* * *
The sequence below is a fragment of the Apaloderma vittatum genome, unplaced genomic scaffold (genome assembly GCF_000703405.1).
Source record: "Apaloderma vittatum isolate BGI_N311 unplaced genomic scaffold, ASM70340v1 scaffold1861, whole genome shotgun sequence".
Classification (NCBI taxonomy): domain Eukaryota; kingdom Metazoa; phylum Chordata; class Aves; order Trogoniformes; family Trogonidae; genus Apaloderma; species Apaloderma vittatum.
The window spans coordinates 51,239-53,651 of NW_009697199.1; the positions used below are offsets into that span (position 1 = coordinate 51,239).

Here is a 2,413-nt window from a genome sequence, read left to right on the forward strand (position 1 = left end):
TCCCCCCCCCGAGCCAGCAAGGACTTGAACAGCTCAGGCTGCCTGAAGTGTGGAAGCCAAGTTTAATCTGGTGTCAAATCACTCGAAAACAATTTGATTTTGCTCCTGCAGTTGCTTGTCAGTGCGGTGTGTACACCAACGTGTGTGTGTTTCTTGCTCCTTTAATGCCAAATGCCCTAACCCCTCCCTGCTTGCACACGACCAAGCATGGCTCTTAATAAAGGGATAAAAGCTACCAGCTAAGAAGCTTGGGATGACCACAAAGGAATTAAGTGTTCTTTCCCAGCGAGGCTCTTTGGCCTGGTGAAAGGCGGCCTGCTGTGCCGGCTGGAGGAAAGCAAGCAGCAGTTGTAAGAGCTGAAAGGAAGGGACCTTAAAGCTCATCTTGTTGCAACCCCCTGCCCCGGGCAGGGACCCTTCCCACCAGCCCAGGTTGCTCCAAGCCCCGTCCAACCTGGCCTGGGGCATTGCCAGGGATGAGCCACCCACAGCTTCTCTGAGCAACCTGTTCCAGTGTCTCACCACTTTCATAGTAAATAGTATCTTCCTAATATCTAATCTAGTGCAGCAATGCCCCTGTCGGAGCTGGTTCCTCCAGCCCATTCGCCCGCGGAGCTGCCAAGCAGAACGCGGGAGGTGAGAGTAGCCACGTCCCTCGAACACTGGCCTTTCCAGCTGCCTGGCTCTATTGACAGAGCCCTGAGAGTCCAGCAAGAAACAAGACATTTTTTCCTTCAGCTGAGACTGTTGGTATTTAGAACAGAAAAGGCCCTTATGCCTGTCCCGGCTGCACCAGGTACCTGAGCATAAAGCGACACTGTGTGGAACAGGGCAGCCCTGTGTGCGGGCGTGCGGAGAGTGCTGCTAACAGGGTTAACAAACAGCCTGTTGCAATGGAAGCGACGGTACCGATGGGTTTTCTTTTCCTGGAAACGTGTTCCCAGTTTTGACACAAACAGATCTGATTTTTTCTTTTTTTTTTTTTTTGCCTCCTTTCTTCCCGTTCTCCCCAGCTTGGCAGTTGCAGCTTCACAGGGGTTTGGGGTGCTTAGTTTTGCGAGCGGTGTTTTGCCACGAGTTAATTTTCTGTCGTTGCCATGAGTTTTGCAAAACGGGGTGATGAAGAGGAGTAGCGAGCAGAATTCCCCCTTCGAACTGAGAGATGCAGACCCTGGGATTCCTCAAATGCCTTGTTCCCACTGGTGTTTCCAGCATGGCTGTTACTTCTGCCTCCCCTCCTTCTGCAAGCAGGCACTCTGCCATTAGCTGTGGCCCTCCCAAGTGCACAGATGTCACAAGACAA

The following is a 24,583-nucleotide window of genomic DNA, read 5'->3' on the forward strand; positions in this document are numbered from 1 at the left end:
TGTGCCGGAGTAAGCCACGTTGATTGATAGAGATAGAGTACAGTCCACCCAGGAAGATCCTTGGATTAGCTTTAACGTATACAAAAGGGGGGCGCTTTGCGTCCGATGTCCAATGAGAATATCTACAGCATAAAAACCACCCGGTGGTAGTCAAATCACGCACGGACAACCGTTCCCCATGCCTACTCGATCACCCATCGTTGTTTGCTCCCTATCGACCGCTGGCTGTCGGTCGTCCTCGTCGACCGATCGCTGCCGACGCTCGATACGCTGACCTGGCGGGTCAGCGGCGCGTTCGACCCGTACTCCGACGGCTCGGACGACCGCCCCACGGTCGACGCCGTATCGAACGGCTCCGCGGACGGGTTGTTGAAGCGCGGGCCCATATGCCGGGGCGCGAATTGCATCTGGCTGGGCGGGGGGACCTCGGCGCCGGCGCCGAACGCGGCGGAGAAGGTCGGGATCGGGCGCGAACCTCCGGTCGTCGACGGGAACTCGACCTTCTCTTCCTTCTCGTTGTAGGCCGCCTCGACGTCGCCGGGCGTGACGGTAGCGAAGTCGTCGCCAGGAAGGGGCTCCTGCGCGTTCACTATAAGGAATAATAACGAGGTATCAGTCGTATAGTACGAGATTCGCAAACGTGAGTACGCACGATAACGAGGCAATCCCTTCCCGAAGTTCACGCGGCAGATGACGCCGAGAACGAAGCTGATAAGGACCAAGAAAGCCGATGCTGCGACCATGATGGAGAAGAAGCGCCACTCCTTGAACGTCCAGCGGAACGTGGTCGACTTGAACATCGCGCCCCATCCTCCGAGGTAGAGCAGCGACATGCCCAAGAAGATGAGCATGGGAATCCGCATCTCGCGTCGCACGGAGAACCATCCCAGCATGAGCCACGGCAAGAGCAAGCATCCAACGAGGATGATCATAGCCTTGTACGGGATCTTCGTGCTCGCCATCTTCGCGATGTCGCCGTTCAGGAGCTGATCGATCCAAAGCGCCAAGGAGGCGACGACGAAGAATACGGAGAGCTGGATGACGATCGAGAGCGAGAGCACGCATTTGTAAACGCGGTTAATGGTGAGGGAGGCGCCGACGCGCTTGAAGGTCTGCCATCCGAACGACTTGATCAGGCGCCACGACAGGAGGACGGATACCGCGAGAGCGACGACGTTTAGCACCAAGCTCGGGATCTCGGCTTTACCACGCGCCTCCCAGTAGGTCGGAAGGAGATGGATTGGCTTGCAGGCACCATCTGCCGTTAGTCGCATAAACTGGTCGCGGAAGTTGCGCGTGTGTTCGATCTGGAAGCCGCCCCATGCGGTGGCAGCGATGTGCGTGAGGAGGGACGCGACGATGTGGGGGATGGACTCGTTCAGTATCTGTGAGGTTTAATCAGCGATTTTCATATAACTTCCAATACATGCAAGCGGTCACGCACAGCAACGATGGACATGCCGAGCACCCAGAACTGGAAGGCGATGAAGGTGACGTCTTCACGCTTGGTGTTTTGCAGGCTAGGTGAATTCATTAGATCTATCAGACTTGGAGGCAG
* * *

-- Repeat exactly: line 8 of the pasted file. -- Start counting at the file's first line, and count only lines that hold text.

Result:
TGTGCCGGAGTAAGCCACGTTGATTGATAGAGATAGAGTACAGTCCACCCAGGAAGATCCTTGGATTAGCTTTAACGTATACAAAAGGGGGGCGCTTTGCGTCCGATGTCCAATGAGAATATCTACAGCATAAAAACCACCCGGTGGTAGTCAAATCACGCACGGACAACCGTTCCCCATGCCTACTCGATCACCCATCGTTGTTTGCTCCCTATCGACCGCTGGCTGTCGGTCGTCCTCGTCGACCGATCGCTGCCGACGCTCGATACGCTGACCTGGCGGGTCAGCGGCGCGTTCGACCCGTACTCCGACGGCTCGGACGACCGCCCCACGGTCGACGCCGTATCGAACGGCTCCGCGGACGGGTTGTTGAAGCGCGGGCCCATATGCCGGGGCGCGAATTGCATCTGGCTGGGCGGGGGGACCTCGGCGCCGGCGCCGAACGCGGCGGAGAAGGTCGGGATCGGGCGCGAACCTCCGGTCGTCGACGGGAACTCGACCTTCTCTTCCTTCTCGTTGTAGGCCGCCTCGACGTCGCCGGGCGTGACGGTAGCGAAGTCGTCGCCAGGAAGGGGCTCCTGCGCGTTCACTATAAGGAATAATAACGAGGTATCAGTCGTATAGTACGAGATTCGCAAACGTGAGTACGCACGATAACGAGGCAATCCCTTCCCGAAGTTCACGCGGCAGATGACGCCGAGAACGAAGCTGATAAGGACCAAGAAAGCCGATGCTGCGACCATGATGGAGAAGAAGCGCCACTCCTTGAACGTCCAGCGGAACGTGGTCGACTTGAACATCGCGCCCCATCCTCCGAGGTAGAGCAGCGACATGCCCAAGAAGATGAGCATGGGAATCCGCATCTCGCGTCGCACGGAGAACCATCCCAGCATGAGCCACGGCAAGAGCAAGCATCCAACGAGGATGATCATAGCCTTGTACGGGATCTTCGTGCTCGCCATCTTCGCGATGTCGCCGTTCAGGAGCTGATCGATCCAAAGCGCCAAGGAGGCGACGACGAAGAATACGGAGAGCTGGATGACGATCGAGAGCGAGAGCACGCATTTGTAAACGCGGTTAATGGTGAGGGAGGCGCCGACGCGCTTGAAGGTCTGCCATCCGAACGACTTGATCAGGCGCCACGACAGGAGGACGGATACCGCGAGAGCGACGACGTTTAGCACCAAGCTCGGGATCTCGGCTTTACCACGCGCCTCCCAGTAGGTCGGAAGGAGATGGATTGGCTTGCAGGCACCATCTGCCGTTAGTCGCATAAACTGGTCGCGGAAGTTGCGCGTGTGTTCGATCTGGAAGCCGCCCCATGCGGTGGCAGCGATGTGCGTGAGGAGGGACGCGACGATGTGGGGGATGGACTCGTTCAGTATCTGTGAGGTTTAATCAGCGATTTTCATATAACTTCCAATACATGCAAGCGGTCACGCACAGCAACGATGGACATGCCGAGCACCCAGAACTGGAAGGCGATGAAGGTGACGTCTTCACGCTTGGTGTTTTGCAGGCTAGGTGAATTCATTAGATCTATCAGACTTGGAGGCAG